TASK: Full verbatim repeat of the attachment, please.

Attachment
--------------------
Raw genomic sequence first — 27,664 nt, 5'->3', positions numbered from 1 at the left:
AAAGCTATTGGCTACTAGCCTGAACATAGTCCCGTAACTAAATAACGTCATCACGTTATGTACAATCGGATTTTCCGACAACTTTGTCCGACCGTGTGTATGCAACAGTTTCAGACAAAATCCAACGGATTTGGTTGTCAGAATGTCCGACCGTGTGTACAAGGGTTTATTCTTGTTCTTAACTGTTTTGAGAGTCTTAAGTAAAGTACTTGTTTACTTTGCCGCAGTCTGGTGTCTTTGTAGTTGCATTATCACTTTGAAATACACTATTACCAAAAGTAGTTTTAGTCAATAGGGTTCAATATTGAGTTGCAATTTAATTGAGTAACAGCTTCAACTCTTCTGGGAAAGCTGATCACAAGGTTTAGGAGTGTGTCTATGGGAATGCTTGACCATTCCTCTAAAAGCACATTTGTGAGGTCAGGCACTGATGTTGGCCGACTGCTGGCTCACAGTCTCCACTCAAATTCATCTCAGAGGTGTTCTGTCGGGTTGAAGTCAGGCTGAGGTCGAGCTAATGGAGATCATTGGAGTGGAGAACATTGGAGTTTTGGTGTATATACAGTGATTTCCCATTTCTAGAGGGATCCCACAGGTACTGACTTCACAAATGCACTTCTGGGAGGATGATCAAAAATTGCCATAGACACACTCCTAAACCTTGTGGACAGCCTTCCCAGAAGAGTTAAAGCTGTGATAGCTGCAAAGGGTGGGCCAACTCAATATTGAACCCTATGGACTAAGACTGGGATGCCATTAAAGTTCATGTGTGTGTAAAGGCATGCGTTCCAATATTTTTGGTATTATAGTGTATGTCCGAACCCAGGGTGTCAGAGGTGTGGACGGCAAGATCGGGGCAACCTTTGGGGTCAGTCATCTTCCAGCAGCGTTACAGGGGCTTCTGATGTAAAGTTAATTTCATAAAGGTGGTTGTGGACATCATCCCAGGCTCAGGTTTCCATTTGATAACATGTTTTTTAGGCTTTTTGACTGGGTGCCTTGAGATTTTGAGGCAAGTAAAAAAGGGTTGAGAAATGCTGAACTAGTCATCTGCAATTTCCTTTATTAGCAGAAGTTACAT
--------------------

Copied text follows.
Raw genomic sequence first — 27,664 nt, 5'->3', positions numbered from 1 at the left:
AAAGCTATTGGCTACTAGCCTGAACATAGTCCCGTAACTAAATAACGTCATCACGTTATGTACAATCGGATTTTCCGACAACTTTGTCCGACCGTGTGTATGCAACAGTTTCAGACAAAATCCAACGGATTTGGTTGTCAGAATGTCCGACCGTGTGTACAAGGGTTTATTCTTGTTCTTAACTGTTTTGAGAGTCTTAAGTAAAGTACTTGTTTACTTTGCCGCAGTCTGGTGTCTTTGTAGTTGCATTATCACTTTGAAATACACTATTACCAAAAGTAGTTTTAGTCAATAGGGTTCAATATTGAGTTGCAATTTAATTGAGTAACAGCTTCAACTCTTCTGGGAAAGCTGATCACAAGGTTTAGGAGTGTGTCTATGGGAATGCTTGACCATTCCTCTAAAAGCACATTTGTGAGGTCAGGCACTGATGTTGGCCGACTGCTGGCTCACAGTCTCCACTCAAATTCATCTCAGAGGTGTTCTGTCGGGTTGAAGTCAGGCTGAGGTCGAGCTAATGGAGATCATTGGAGTGGAGAACATTGGAGTTTTGGTGTATATACAGTGATTTCCCATTTCTAGAGGGATCCCACAGGTACTGACTTCACAAATGCACTTCTGGGAGGATGATCAAAAATTGCCATAGACACACTCCTAAACCTTGTGGACAGCCTTCCCAGAAGAGTTAAAGCTGTGATAGCTGCAAAGGGTGGGCCAACTCAATATTGAACCCTATGGACTAAGACTGGGATGCCATTAAAGTTCATGTGTGTGTAAAGGCATGCGTTCCAATATTTTTGGTATTATAGTGTATGTCCGAACCCAGGGTGTCAGAGGTGTGGACGGCAAGATCGGGGCAACCTTTGGGGTCAGTCATCTTCCAGCAGCGTTACAGGGGCTTCTGATGTAAAGTTAATTTCATAAAGGTGGTTGTGGACATCATCCCAGGCTCAGGTTTCCATTTGATAACATGTTTTTTAGGCTTTTTGACTGGGTGCCTTGAGATTTTGAGGCAAGTAAAAAAGGGTTGAGAAATGCTGAACTAGTCATCTGCAATTTCCTTTATTAGCAGAAGTTACAT